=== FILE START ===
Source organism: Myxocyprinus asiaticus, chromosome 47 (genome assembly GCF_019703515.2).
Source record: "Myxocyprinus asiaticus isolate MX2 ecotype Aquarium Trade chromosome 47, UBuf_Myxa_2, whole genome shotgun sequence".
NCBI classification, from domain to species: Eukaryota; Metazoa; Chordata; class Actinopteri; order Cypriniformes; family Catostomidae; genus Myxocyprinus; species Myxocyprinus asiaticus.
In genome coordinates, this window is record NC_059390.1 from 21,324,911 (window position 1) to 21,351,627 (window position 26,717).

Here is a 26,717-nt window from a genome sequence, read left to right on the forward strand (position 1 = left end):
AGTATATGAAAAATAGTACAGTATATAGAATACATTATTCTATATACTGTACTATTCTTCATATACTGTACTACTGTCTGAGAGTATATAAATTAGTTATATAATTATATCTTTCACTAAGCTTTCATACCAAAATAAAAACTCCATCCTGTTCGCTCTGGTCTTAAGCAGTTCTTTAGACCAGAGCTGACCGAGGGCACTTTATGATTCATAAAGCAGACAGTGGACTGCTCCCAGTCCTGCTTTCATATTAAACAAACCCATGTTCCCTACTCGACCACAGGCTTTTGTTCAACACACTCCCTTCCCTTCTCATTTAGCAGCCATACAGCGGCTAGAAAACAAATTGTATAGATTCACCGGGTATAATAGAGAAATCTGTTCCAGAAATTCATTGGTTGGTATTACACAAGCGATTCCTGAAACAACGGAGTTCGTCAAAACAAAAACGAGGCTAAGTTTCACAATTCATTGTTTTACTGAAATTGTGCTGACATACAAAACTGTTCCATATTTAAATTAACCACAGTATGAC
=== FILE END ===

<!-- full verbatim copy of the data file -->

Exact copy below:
Source organism: Myxocyprinus asiaticus, chromosome 47 (genome assembly GCF_019703515.2).
Source record: "Myxocyprinus asiaticus isolate MX2 ecotype Aquarium Trade chromosome 47, UBuf_Myxa_2, whole genome shotgun sequence".
NCBI classification, from domain to species: Eukaryota; Metazoa; Chordata; class Actinopteri; order Cypriniformes; family Catostomidae; genus Myxocyprinus; species Myxocyprinus asiaticus.
In genome coordinates, this window is record NC_059390.1 from 21,324,911 (window position 1) to 21,351,627 (window position 26,717).

Here is a 26,717-nt window from a genome sequence, read left to right on the forward strand (position 1 = left end):
AGTATATGAAAAATAGTACAGTATATAGAATACATTATTCTATATACTGTACTATTCTTCATATACTGTACTACTGTCTGAGAGTATATAAATTAGTTATATAATTATATCTTTCACTAAGCTTTCATACCAAAATAAAAACTCCATCCTGTTCGCTCTGGTCTTAAGCAGTTCTTTAGACCAGAGCTGACCGAGGGCACTTTATGATTCATAAAGCAGACAGTGGACTGCTCCCAGTCCTGCTTTCATATTAAACAAACCCATGTTCCCTACTCGACCACAGGCTTTTGTTCAACACACTCCCTTCCCTTCTCATTTAGCAGCCATACAGCGGCTAGAAAACAAATTGTATAGATTCACCGGGTATAATAGAGAAATCTGTTCCAGAAATTCATTGGTTGGTATTACACAAGCGATTCCTGAAACAACGGAGTTCGTCAAAACAAAAACGAGGCTAAGTTTCACAATTCATTGTTTTACTGAAATTGTGCTGACATACAAAACTGTTCCATATTTAAATTAACCACAGTATGAC